Gaffer, I half agree, and wouldn’t use the word “monumental”. More like “evolutionary”. I admit that I had on a Wolves game a couple of weeks ago with low expectations, and was surprised to see them actually put together a decent string of passes in the build up to an attack. You’re right that even the most negative teams seem to be showing some facility with maintaining possession for decent (if limited) stretches.

    However, this last weekend’s matches were a perfect example of why we haven’t reached that “monumental” place yet with English football. Too many times, the Sunderlands, Wigans, and Wolves of the world simply didn’t have enough finesse or creativity close to the box, even when dominating possession. The midfielders and forwards on the non-elite PL teams don’t have the technique that their Spanish and German counterparts do in many cases. It was almost comical seeing Sunderland take it to Arsenal and then kick the ball all over the place when getting close to goal.

    I certainly enjoyed the Man U-Liverpool match, but otherwise I preferred the 2 La Liga matches I watched to the 4 other EPL matches (Everton-Newcastle, Arsenal-Sunderland, Wigan-Man City, Spurs-Wolves). The EPL will get there eventually — at least I hope.

    • The Gaffer says:

      Wavestriker, I like ‘evolutionary’ better but the headline “English Football Has Evolved to An Evolutionary Place’ doesn’t sound as good!

      Cheers,
      The Gaffer

    • virginiawolf says:

      I think people sometimes assume that the ‘smaller’ Premiership teams like Wolves are bereft of any players possessing skill and thus are only capable of playing lump-it-forward football.

      Last season in one of their wins against Spurs, Wolves managed to string more passes together before scoring than any other team all season.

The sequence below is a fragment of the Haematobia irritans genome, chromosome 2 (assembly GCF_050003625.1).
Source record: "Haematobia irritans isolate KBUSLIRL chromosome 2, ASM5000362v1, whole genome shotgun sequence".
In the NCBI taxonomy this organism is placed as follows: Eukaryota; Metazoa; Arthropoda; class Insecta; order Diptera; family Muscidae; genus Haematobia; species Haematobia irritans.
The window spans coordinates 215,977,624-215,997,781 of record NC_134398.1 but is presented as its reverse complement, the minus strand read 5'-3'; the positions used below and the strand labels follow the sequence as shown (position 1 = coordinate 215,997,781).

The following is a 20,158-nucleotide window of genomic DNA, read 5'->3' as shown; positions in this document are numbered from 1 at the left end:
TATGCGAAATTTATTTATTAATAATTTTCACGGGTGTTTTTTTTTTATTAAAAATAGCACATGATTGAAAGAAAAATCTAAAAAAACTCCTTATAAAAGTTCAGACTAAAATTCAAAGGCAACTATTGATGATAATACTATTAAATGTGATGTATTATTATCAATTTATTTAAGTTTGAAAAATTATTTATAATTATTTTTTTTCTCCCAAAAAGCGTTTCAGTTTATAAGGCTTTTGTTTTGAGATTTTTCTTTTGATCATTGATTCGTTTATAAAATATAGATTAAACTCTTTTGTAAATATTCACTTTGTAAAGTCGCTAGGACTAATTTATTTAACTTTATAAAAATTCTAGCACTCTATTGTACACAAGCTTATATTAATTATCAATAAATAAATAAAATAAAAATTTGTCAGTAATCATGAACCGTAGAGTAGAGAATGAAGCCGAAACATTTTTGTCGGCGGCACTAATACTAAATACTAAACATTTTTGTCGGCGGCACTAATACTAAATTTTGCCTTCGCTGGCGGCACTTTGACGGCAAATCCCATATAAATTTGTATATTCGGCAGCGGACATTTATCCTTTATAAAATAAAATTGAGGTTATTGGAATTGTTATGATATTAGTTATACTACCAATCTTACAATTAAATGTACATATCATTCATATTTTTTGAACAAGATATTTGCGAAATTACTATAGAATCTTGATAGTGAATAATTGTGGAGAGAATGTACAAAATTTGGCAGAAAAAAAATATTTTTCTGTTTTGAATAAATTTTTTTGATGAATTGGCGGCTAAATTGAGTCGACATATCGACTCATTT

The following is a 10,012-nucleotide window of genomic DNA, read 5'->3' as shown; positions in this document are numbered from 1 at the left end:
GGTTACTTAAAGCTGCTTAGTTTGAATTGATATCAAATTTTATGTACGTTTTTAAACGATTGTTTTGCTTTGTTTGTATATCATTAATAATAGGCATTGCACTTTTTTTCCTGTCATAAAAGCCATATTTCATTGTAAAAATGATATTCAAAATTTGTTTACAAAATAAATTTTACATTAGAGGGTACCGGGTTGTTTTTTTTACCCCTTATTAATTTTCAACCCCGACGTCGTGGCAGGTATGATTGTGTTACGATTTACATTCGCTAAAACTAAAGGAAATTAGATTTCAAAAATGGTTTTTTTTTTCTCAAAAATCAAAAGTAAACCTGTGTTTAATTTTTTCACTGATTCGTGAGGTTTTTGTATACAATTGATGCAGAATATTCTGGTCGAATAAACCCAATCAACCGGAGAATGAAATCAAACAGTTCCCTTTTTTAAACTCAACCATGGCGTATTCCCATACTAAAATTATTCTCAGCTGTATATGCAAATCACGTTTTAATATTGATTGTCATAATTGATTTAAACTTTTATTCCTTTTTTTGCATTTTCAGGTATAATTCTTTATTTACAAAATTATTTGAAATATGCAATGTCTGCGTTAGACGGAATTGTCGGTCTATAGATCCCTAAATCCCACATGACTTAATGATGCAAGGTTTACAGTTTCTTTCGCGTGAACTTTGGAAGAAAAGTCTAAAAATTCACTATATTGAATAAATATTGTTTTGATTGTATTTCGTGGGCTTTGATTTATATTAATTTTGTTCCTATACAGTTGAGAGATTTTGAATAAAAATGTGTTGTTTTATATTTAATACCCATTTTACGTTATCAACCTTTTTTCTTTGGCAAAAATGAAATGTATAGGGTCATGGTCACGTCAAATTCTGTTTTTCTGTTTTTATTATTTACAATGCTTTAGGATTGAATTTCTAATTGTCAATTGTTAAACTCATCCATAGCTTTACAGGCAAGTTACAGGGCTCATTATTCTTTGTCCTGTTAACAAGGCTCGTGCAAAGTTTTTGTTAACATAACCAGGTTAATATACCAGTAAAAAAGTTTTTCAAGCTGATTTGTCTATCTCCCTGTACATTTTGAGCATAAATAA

A team like Wolves doesn’t have players of the same caliber as the top 4, but with players like Doyle, Jarvis, Fletcher, Guedioura and others they still have the ability to play exciting football which is very pleasing on the eye.

      Yes, they have to rely on hard work, good organisation and the odd hard (but fair) tackle to narrow the gap in overall skill and compete, but this is no less than should be expected.

  3. F1Mikal says:

    Yep.
    BOOT IT!

    Glad that it is disappearing.

  4. Joe Chen says:

    I don’t really mind Blackburn’s style all that much. The Blackburn-Arsenal game was plenty fun to watch in that Blackburn had a player in Diouf with speed to beat the last man. When it’s played well with a player the likes of Andy Carroll or Bobby Zamora, a long ball where the striker receives it and allows his teammates to get involved can be just as entertaining as a 25 pass possession.

  5. Rami says:

    I live in San Francisco and I am a HUGE Chelsea fan myself. I know many chelsea fans around here. Never seen any Manchester United or Liverpool fans though. Arsenal fans are common I have to admit.

    Chelsea fans are very organized. We have local fan club in each area where fans gather and watch games together.

    GO Blues!!!!

    KTBFFH!